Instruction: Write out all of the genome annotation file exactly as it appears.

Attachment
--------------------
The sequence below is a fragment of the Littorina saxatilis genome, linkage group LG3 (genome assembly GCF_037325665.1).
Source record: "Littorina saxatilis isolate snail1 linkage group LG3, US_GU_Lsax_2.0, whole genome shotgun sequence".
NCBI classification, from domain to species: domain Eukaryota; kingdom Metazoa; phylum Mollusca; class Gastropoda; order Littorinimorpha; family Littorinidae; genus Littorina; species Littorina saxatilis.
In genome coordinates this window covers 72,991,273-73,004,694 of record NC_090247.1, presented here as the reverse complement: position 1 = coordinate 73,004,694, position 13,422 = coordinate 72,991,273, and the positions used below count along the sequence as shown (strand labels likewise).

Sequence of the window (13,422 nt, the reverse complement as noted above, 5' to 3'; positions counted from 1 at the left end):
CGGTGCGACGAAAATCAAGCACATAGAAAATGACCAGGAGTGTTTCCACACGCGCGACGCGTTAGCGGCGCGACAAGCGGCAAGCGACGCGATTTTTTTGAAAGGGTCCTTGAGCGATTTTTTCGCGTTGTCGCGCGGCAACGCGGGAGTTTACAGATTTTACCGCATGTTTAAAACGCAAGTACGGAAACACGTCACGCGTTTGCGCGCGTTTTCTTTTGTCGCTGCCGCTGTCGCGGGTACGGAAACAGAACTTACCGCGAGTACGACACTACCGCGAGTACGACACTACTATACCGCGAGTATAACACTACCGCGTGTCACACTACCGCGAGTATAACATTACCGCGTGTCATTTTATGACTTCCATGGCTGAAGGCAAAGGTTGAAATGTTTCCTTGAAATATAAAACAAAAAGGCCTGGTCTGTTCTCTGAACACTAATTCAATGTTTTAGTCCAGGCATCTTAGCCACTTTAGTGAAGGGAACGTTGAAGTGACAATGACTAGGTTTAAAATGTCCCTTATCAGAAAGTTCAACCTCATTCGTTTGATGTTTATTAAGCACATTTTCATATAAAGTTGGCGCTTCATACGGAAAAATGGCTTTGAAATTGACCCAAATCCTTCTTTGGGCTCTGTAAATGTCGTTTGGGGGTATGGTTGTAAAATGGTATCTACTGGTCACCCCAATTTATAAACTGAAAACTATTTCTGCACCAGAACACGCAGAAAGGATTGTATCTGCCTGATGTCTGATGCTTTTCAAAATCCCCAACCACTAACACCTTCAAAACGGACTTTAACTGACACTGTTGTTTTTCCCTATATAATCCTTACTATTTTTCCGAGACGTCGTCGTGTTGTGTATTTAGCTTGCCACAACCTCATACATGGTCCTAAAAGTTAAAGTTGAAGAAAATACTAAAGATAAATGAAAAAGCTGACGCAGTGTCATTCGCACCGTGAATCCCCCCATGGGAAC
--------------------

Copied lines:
The sequence below is a fragment of the Littorina saxatilis genome, linkage group LG3 (genome assembly GCF_037325665.1).
Source record: "Littorina saxatilis isolate snail1 linkage group LG3, US_GU_Lsax_2.0, whole genome shotgun sequence".
NCBI classification, from domain to species: domain Eukaryota; kingdom Metazoa; phylum Mollusca; class Gastropoda; order Littorinimorpha; family Littorinidae; genus Littorina; species Littorina saxatilis.
In genome coordinates this window covers 72,991,273-73,004,694 of record NC_090247.1, presented here as the reverse complement: position 1 = coordinate 73,004,694, position 13,422 = coordinate 72,991,273, and the positions used below count along the sequence as shown (strand labels likewise).

Sequence of the window (13,422 nt, the reverse complement as noted above, 5' to 3'; positions counted from 1 at the left end):
CGGTGCGACGAAAATCAAGCACATAGAAAATGACCAGGAGTGTTTCCACACGCGCGACGCGTTAGCGGCGCGACAAGCGGCAAGCGACGCGATTTTTTTGAAAGGGTCCTTGAGCGATTTTTTCGCGTTGTCGCGCGGCAACGCGGGAGTTTACAGATTTTACCGCATGTTTAAAACGCAAGTACGGAAACACGTCACGCGTTTGCGCGCGTTTTCTTTTGTCGCTGCCGCTGTCGCGGGTACGGAAACAGAACTTACCGCGAGTACGACACTACCGCGAGTACGACACTACTATACCGCGAGTATAACACTACCGCGTGTCACACTACCGCGAGTATAACATTACCGCGTGTCATTTTATGACTTCCATGGCTGAAGGCAAAGGTTGAAATGTTTCCTTGAAATATAAAACAAAAAGGCCTGGTCTGTTCTCTGAACACTAATTCAATGTTTTAGTCCAGGCATCTTAGCCACTTTAGTGAAGGGAACGTTGAAGTGACAATGACTAGGTTTAAAATGTCCCTTATCAGAAAGTTCAACCTCATTCGTTTGATGTTTATTAAGCACATTTTCATATAAAGTTGGCGCTTCATACGGAAAAATGGCTTTGAAATTGACCCAAATCCTTCTTTGGGCTCTGTAAATGTCGTTTGGGGGTATGGTTGTAAAATGGTATCTACTGGTCACCCCAATTTATAAACTGAAAACTATTTCTGCACCAGAACACGCAGAAAGGATTGTATCTGCCTGATGTCTGATGCTTTTCAAAATCCCCAACCACTAACACCTTCAAAACGGACTTTAACTGACACTGTTGTTTTTCCCTATATAATCCTTACTATTTTTCCGAGACGTCGTCGTGTTGTGTATTTAGCTTGCCACAACCTCATACATGGTCCTAAAAGTTAAAGTTGAAGAAAATACTAAAGATAAATGAAAAAGCTGACGCAGTGTCATTCGCACCGTGAATCCCCCCATGGGAAC